Suffice it to say that gross neglect of any of the three social principles we have covered so far in this series — the dignity of every human life, solidarity, or subsidiarity — will sink our society today into gross injustices of all kinds. How can a God of mercy be unconcerned about this? If divine "mercy" means the love of God, seeking to "meet the needs and overcome the miseries of his creatures" (see part 1 in this series), then how can He not be concerned about violations of human dignity and social injustices that spread so much misery in our world?
Catholics can and must pray, petition, and vote in ways that promote the common good by faithful adherence to all three of these basic social principles. As Pope John Paul II once wrote in his apostolic letter on the role of the laity, Christifideles Laici, the lay faithful "should take an active, conscientious and responsible part in the mission of the Church in this great moment of history." In particular, he wrote:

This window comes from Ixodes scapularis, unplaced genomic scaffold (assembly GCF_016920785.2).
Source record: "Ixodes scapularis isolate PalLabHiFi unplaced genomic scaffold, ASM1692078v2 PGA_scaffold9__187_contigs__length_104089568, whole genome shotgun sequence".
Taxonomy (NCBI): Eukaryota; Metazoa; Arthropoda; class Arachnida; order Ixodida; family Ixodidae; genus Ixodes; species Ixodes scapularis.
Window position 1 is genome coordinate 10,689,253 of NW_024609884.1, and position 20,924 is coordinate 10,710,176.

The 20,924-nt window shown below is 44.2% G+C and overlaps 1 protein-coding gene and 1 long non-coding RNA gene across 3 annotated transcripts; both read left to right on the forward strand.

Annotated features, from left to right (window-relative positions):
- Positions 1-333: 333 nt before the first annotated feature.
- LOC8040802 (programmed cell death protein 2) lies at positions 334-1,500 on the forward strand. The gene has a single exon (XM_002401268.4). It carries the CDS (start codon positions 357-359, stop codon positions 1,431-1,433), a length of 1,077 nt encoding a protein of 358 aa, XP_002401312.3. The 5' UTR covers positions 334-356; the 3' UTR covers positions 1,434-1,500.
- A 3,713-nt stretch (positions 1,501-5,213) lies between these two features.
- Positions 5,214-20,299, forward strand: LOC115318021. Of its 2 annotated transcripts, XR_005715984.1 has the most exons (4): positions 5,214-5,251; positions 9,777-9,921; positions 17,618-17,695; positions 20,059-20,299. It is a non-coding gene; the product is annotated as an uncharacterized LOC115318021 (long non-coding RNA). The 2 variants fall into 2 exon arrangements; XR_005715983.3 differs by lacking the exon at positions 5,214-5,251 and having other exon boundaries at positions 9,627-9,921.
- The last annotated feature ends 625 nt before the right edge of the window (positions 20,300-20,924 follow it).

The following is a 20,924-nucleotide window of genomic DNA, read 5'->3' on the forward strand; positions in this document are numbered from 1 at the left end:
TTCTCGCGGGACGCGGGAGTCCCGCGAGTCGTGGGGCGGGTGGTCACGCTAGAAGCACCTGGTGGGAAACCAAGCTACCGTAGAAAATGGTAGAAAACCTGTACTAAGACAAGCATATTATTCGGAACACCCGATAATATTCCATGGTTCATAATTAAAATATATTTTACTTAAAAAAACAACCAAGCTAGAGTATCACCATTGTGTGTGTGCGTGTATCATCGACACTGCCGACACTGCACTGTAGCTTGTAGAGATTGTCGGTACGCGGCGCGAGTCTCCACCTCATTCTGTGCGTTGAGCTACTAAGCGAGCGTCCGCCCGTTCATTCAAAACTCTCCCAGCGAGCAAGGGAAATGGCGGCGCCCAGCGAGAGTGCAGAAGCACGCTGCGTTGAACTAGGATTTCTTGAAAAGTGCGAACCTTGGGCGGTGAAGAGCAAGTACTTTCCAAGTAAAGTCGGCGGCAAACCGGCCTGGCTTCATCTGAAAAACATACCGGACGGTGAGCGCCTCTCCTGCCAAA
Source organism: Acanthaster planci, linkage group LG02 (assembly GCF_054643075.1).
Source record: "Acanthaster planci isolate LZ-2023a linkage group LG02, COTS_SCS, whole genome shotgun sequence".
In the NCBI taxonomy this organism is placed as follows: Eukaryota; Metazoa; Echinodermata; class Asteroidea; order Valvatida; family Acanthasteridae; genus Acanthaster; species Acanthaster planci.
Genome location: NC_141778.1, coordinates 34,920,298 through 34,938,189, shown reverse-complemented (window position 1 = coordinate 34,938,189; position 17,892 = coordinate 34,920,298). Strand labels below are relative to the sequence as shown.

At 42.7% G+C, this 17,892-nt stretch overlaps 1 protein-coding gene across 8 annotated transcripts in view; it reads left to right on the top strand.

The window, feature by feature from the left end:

A new state of affairs today, both in the Church and in social, economic, political and cultural life, calls with a particular urgency for the action of the lay faithful. If lack of commitment is always unacceptable, the present time renders it even more so. It is not permissible for anyone to remain idle.
Next week: "The Preferential Option for Peace"
Read the series to date.
Robert Stackpole, STD, is director of the John Paul II Institute of Divine Mercy, an apostolate of the Marian Fathers of the Immaculate Conception.